Unless the parties agree otherwise, they must exchange copies of all documents in their possession or control that are on Document Production Lists 1 or 2, and any other lists applicable to the dispute, within 60 days of the date that the answer to the claim is due. This exchange should happen automatically, without arbitrator or staff intervention. See Rules 12506 and 12507 of the Customer Code for more information on time frames for exchanging documents.
If any party objects to the production of any document listed in the relevant Document Production Lists, the party must file a written objection on or before the date that the exchange of documents is due to occur. Parties should explain why they object to producing the documents. An objection to the production of a document or a category of documents is not an acceptable reason to delay the production of any document not covered by the objection. Arbitrators will decide whether disputed documents must be exchanged, and resolve any other issues, including requests for confidential treatment of documents. See Rule 12508 of the Customer Code for more information on objections.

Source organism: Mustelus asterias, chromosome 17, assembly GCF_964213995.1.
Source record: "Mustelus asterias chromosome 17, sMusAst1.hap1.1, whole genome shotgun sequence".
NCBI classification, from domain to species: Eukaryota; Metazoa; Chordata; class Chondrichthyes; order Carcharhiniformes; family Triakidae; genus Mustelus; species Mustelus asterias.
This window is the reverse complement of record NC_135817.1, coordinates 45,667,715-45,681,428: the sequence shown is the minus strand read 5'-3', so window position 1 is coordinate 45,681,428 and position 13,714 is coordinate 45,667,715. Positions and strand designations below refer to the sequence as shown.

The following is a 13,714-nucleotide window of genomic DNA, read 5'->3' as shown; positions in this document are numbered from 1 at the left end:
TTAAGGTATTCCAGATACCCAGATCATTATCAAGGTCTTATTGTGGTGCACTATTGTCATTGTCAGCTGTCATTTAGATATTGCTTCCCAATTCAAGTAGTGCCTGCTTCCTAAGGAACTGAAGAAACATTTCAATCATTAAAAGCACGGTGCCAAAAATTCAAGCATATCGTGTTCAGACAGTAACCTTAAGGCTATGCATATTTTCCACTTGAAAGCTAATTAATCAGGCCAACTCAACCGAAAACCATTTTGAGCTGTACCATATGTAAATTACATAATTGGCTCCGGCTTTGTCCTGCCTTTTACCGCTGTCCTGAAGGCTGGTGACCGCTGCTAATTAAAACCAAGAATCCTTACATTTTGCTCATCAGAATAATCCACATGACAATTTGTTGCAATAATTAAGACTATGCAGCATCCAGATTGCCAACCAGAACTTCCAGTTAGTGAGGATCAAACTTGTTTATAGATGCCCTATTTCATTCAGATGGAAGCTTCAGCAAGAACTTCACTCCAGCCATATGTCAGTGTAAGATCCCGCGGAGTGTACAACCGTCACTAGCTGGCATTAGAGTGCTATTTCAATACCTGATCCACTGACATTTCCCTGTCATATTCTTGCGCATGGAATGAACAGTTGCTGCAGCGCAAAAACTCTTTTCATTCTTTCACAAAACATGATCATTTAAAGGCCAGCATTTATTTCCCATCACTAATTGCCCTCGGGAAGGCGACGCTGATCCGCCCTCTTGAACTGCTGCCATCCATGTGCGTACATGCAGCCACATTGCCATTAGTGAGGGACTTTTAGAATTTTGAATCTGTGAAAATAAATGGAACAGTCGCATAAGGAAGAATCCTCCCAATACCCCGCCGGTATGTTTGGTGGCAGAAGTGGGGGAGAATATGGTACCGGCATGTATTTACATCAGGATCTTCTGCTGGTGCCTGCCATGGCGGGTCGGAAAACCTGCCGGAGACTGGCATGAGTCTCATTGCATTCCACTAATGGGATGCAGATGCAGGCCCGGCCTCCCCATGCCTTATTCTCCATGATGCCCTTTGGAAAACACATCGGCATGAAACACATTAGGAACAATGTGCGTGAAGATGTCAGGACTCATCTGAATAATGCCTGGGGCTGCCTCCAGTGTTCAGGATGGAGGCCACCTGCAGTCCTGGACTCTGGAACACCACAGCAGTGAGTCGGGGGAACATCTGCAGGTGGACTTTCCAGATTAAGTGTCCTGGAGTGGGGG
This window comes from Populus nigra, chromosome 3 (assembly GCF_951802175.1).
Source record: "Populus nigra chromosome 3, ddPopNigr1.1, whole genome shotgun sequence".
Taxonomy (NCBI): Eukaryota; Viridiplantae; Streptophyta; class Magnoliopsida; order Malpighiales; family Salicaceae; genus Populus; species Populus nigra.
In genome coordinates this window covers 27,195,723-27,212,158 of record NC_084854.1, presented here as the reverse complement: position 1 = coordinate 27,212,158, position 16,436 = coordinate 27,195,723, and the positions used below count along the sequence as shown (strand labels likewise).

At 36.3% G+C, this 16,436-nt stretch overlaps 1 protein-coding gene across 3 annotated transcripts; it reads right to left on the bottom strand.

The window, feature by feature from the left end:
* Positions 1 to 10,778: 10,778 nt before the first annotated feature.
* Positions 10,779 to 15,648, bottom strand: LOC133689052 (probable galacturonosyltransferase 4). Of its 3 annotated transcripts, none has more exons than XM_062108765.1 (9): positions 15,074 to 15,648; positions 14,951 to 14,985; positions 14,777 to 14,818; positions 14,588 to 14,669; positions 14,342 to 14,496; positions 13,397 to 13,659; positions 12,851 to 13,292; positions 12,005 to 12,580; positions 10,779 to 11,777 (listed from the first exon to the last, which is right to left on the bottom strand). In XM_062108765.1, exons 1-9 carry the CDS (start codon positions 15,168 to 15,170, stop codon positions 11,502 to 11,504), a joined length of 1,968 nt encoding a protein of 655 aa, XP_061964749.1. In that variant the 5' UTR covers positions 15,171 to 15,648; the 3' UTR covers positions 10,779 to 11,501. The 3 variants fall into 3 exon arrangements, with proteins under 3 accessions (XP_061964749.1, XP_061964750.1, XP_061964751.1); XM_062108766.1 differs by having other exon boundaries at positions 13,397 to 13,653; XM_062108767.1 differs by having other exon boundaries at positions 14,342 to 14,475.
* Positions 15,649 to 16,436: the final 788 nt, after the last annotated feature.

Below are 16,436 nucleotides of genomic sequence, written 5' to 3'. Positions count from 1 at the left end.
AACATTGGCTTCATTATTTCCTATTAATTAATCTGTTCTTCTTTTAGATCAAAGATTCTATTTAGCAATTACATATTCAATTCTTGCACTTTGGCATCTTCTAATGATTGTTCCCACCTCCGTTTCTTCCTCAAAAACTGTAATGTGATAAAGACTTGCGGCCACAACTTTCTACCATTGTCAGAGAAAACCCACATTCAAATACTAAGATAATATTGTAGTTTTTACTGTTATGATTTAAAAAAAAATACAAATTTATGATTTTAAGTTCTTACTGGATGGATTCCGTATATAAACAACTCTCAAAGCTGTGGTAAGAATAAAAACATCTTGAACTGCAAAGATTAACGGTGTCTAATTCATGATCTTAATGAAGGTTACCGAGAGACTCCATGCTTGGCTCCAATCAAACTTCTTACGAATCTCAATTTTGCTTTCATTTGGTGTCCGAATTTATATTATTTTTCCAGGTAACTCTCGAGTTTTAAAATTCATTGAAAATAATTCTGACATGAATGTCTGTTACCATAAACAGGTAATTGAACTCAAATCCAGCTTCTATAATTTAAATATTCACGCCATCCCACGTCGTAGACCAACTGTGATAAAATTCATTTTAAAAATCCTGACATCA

Parties may also request documents or information not on the Document Production Lists. Parties must either produce requested documents or information within 60 days of the time the request was received or file a written objection in the manner described above. See Rule 12507 of the Customer Code for more information on additional discovery.
Exchange of Documents in Industry Dispute Cases